The next paper by Michael Hallam was on ‘Rape, Torture and the Language of Violence in the Writing of James Hanley’. James Hanley was a working class writer, sometimes thought of as inarticulate, though Hallam denied this criticism quoting Hanley’s comparison of the mind ‘like great forests to endless seas’. Hallam described Hanley as a chunky realist and discussed the psychic and physical invasions in the book No Directions. This book features a number of male rapes including that of a thirteen year old boy. Hallam described the power of rottenness in Hanley’s writing, which reflects the violence and shame of the violent acts described.

Finally, Sharon O’Hara spoke on ‘An Intimate Assault: Rape in the Writing of Joyce Carol Oates’. O’Hara gave a strong account of the kinds of rape myths that haunt Oates’s writing – usually myths that blame the woman for the violence that she suffers. O’Hara focussed in particular on the characters of Teena Maguire in Rape: A Love Story and Mary Ann Mulvaney in We Were the Mulvaneys. O’Hara argued convincingly that, in both books, Oates reveals the complex and biased machinery of blame that these women encounter.

Screening Intimacy Panel at 'Writings of Intimacy in the 20th and 21st Centuries'.

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Screening Intimacy: Papers from Peacock, Reed and Schaller.

Steven Peacock’s paper focussed on how within the big architecture of film, scenes of intimacy could emerge. He looked at two great films; The Age of Innocence (dir. Scorsese) and The Insider (dir. Mann), and he argued that the narratives of the films were presented in a way that made them extensive and intimate. For The Insider, Peacock analyzed the first meeting between the producer Lowell Bergman and the insider on US tobacco, Jeffrey Wigland, and he discovered a tension between intimate spaces of enclosure and dangerous spaces of openness. Particularly interesting was Peacock’s discussion of The Age of Innocence, in which Newland Archer is to marry May Welland but instead develops an attraction to the disgraced family member, Elena Olenska. Peacock analyzed the scene in the box at the opera in which Elena’s gestures are both declamatory and intimate. Elena extends her arm to Newland to be kissed, but her hand hangs there while he hesitates. They start to make smalltalk and in discussing her experience of the opera, Elena extends her fan over the spectators. When she does so, she is expressing her fondness for the place, yet it is also a gesture that claims dominion. In detailing the precarious relationships of Elena, Newland and May, Scorsese focuses on gestures that are both intimate and public.

Clare Reed from University of Reading gave an entertaining paper on representations of lesbians on TV. The paper was titled ‘The Kisses of Her Mouth: The Invisible Intimate Lesbian in Friends and Buffy the Vampire Slayer’. Reed argued convincingly that lesbian kissing is absent these programmes, or if it is present it is exploitative playing on men’s sexual fantasies. There are lesbian characters in Friends: the lesbian couple Carol and Susan who are made safe by the fact that they are mothers (Ross is the father).Carol and Susan are financially secure and professional and they do not conform to the butch-femme dynamic of some lesbian relationships. Reed analyzed the episode, ‘The One Without the Ski Trip’, which shows Carol taking a hair (pubic?) out her mouth, but nothing more graphic is shown. She also looked at ‘The One with Rachel’s Big Kiss’, which features an exploitative kiss between Rachel and an ex-college friend. In Buffy, Willow and Tara are the sole gay couple; they are not ‘visually obvious’ lesbians and they are aesthetically similar. Reed analyzed the episode ‘New Moon Rising’, where the lesbian kiss between Willow and Tara is hidden when they blow out a candle. ‘Touched’, too, shows Willow and Tara in bed but nothing intimate is shown. Reed highlights that the women are only seen in a sexual way in ‘Restless’ when Zander has an erotic dream about them. Overall, Reed seemed to suggest that TV representations of lesbians are still not very progressive. It is interesting to note, however, that she only looked at American TV and in particular at programmes which had their hayday in the nineties. It would be interesting to consider whether British TV of this period has any more progressive representations of lesbians (e.g. Queer as Folk?). It might be interesting too to consider American TV of the noughties which features lesbians, and I am thinking particularly of characters like Keema Greggs in The Wire. I am not so sure about Reed’s demand for visually obvious lesbians on TV, e.g. butch and femme identities. Perhaps the idea of a ‘visually obvious’ lesbian needs questioning – do butch and femme stereotypes need to be subverted too? – but I am with Reed in condemning the striking avoidance of honest, genuine scenes of lesbian intimacy.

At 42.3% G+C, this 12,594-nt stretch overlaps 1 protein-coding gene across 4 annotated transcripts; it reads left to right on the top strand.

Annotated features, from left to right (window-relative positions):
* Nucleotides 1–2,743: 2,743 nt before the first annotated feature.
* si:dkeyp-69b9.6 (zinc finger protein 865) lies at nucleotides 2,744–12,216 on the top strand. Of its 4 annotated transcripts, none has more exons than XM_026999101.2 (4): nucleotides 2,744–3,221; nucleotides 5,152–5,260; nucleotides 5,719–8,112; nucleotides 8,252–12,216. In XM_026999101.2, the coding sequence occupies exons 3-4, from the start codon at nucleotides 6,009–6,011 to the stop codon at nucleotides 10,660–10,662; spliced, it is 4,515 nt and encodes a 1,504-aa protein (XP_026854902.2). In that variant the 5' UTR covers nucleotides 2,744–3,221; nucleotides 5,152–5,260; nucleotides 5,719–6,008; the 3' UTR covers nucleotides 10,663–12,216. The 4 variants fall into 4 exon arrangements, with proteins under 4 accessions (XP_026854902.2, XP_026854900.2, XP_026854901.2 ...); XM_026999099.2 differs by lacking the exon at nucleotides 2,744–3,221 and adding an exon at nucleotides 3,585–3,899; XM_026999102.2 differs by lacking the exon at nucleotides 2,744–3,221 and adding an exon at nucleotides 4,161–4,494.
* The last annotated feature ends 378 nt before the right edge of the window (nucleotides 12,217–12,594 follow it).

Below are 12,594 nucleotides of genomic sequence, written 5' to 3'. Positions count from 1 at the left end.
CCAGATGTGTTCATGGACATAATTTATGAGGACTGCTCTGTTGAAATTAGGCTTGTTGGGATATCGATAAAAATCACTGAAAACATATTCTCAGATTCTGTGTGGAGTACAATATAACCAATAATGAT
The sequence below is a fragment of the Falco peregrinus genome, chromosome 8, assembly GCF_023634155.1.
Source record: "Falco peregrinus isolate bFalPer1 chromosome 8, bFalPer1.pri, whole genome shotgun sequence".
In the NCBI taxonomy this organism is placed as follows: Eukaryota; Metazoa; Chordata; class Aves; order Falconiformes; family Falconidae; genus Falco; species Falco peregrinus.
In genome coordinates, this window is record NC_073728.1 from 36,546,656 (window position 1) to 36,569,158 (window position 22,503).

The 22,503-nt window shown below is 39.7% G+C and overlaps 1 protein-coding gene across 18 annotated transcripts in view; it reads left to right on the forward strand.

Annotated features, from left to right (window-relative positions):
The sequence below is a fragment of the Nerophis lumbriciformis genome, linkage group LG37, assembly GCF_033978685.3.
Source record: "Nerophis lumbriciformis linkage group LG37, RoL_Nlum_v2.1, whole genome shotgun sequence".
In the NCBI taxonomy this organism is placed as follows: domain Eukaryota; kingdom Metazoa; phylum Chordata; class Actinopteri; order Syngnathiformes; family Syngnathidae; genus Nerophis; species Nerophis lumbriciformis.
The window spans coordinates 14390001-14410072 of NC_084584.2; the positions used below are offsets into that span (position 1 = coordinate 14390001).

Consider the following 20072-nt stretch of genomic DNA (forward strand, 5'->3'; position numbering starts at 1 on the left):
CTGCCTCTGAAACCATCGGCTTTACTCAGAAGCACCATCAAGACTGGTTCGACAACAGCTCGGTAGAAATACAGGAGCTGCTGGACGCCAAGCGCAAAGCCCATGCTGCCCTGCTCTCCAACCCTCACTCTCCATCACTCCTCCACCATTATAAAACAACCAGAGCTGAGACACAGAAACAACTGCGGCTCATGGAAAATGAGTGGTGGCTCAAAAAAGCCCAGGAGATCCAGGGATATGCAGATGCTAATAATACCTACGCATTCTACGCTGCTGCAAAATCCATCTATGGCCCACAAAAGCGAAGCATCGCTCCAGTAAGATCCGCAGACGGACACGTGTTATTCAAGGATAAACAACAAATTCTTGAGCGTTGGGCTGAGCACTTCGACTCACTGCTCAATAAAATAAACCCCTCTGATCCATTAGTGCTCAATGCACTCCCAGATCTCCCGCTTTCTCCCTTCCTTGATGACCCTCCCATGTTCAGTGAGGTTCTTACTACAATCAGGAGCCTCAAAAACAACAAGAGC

The final paper on this panel was by Karen Schaller of UEA and it was on Elizabeth Bowen’s short story, ‘Dead Mabelle’. Schaller put forward an argument that Bowen writes this story in a language of the cinema that works with gaze, lighting, camerawork. Written in 1927, the story tells how Williams falls in love with a dead film star, and it describes the process of watching her films until he comes to her last. Mabelle’s films are not enduring art – her film reels are later melted down for patent leather. She is, however, a femme fatale whose excess of presence represents a lack. My notes on this paper are not absolutely complete, but Schaller’s analysis of how the cinema and the short story ‘accelerate together’ was especially fascinating.

Diasporic Intimacies Panel at 'Writings of Intimacy in the 20th and 21st Centuries'

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Diasporic Intimacies: Papers from Houlden, Ramone and Wolfe.